Reading History: Mike Sacks

Authors share five books that have, in one way or another, influenced their lives and writing.


Mike Sacks, author of Your Wildest Dreams, Within Reason – a humor anthology that pokes fun at oddball characters and their idiosyncrasies – lists the five most influential books he’s read growing up.



Stuart Little, E.B. White (read at age eight)

A very strange book, and yet a very effective one. The character is a mouse born to human parents. There’s no great explanation for this, and yet it works. Many librarians and “experts” felt that kids would never accept such a notion, but they did and still do. One of my first favorites.

And just to prove that idiots still don’t understand anything that deviates from the norm in any way, the following is a recent reader comment left on Oh boy:

This book is one of the worst I’ve ever read! It is just useless and boring. I don’t understand why this was turned into a movie because it is just such a horrible book! So please don’t waste your time on it!

the Chronicles of Narnia books, C.S. Lewis (read at age ten)

I’ve always loved stories that take place in alternate realities; not necessarily on planets far, far away, but in worlds that co-exist with ours. I loved the fact that a child could walk into a wardrobe and emerge directly into another universe. This made a huge impact on me as a kid. What other strange worlds exist just beyond our reach? Truthfully, I read it again recently, and it didn’t work for me nearly as well. The Christian allusions sort of drove me crazy, but as a child, this book was incredibly important and influential to me.


The Shining, Stephen King (read at age fourteen)

There are very few books in which I can remember exactly where I was when I first read them. The Shining was the first adult horror book that I read and it was, and remains, one of the most frightening books I’ve ever experienced. The fact that the horror takes place from within rather than from without was a real influence. The danger comes not from outside of the house, but from the house itself, and from the child’s protector, his father. I read this book on the way from Maryland to Pittsburgh to visit relatives, and by the time we pulled into the city, I was slightly car sick and my head was spinning from the story’s images.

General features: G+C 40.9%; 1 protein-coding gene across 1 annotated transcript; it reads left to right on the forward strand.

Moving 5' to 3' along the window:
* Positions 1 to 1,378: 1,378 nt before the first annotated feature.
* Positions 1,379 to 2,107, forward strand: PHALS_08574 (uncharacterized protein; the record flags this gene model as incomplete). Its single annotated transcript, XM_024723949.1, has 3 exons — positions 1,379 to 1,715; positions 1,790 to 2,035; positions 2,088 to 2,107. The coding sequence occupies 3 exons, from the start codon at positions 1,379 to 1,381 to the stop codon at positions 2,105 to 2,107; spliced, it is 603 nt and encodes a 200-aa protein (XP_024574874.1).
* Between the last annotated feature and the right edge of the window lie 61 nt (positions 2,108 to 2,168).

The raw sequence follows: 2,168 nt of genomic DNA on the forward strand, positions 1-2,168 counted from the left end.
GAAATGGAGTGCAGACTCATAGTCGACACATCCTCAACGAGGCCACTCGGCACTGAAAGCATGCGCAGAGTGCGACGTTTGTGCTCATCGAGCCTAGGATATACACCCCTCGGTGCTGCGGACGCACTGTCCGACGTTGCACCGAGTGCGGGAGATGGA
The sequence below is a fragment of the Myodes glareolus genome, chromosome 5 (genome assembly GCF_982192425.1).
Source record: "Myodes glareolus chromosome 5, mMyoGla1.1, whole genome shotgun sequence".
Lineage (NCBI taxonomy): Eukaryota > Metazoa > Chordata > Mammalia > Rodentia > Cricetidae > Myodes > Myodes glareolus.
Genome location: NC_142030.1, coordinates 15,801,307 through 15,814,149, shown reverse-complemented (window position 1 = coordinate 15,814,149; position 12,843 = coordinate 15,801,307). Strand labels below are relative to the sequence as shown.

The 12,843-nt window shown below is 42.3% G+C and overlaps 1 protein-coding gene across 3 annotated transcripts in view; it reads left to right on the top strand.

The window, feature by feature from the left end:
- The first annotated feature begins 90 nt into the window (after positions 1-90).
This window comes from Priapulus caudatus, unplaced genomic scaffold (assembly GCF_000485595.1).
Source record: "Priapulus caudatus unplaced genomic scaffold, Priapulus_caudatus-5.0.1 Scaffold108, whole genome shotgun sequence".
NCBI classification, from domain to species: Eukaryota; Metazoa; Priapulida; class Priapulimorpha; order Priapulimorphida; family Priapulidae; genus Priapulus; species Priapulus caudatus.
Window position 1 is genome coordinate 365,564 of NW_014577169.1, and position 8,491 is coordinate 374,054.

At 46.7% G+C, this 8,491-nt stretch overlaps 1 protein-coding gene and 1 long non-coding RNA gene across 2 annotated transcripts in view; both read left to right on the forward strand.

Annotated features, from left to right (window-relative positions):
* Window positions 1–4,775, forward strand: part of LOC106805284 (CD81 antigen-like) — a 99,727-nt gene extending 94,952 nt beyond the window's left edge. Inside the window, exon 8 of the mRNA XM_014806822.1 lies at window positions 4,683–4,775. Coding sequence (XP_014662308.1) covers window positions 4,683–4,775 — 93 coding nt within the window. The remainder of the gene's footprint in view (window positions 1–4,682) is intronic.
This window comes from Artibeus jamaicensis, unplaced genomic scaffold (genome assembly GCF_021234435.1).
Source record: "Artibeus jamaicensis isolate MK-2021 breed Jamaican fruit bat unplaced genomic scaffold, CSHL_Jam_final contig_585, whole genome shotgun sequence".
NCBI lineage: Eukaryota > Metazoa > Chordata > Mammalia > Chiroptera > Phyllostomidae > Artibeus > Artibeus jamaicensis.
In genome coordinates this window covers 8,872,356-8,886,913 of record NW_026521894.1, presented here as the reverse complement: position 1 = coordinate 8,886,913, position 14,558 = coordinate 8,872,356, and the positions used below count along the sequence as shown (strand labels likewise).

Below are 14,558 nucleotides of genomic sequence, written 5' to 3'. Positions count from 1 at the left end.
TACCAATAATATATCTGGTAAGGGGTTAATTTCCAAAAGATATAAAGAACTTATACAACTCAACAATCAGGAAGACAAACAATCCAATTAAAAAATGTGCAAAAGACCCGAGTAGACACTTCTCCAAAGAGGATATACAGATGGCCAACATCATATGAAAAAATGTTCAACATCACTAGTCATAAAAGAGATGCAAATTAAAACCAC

My first dream as a writer was to write horror stories. In some ways, I suppose what I write isn’t too different. The realities are just one shade off from our own and the characters are usually stuck in claustrophobic situations they’ll never escape from. This may be more frightening than any story involving a monster.


Without Feathers and Side Effects, Woody Allen (read at age sixteen)

Woody Allen is a master at both satire and parody, and there are very few humor books as good as these. The characters are strong and the style is very individualistic. I later became a huge fan of David Sedaris’s, who I think is brilliant. Sedaris writes what he wants, how he wants, without caring how many people read him. And because of that he has a huge following. He’s also an incredibly nice guy. I don’t there are any authors of his caliber who are as nice to his readers as he is. He’s a class act.


The Complete Stories of Richard Yates, Richard Yates (read at age eighteen)

These are dark, dark stories, filled with unhappy characters who never achieve the aspirations they once dreamed about. Not sure why this appealed to me as an 18-year-old, but I suppose that I too was frightened of living an unhappy life without ever achieving my dreams. I read Revolutionary Road recently, and it affected me differently than it did when I was a kid. There’s nothing sadder or more horrifying than living a life of failed hopes and dreams, I suppose. But all of us have to reconcile with that at one time or another. Yates wrote about this better than anyone, with the exception perhaps of Patricia Highsmith. If you haven’t read either of these writers, do so immediately. The end.


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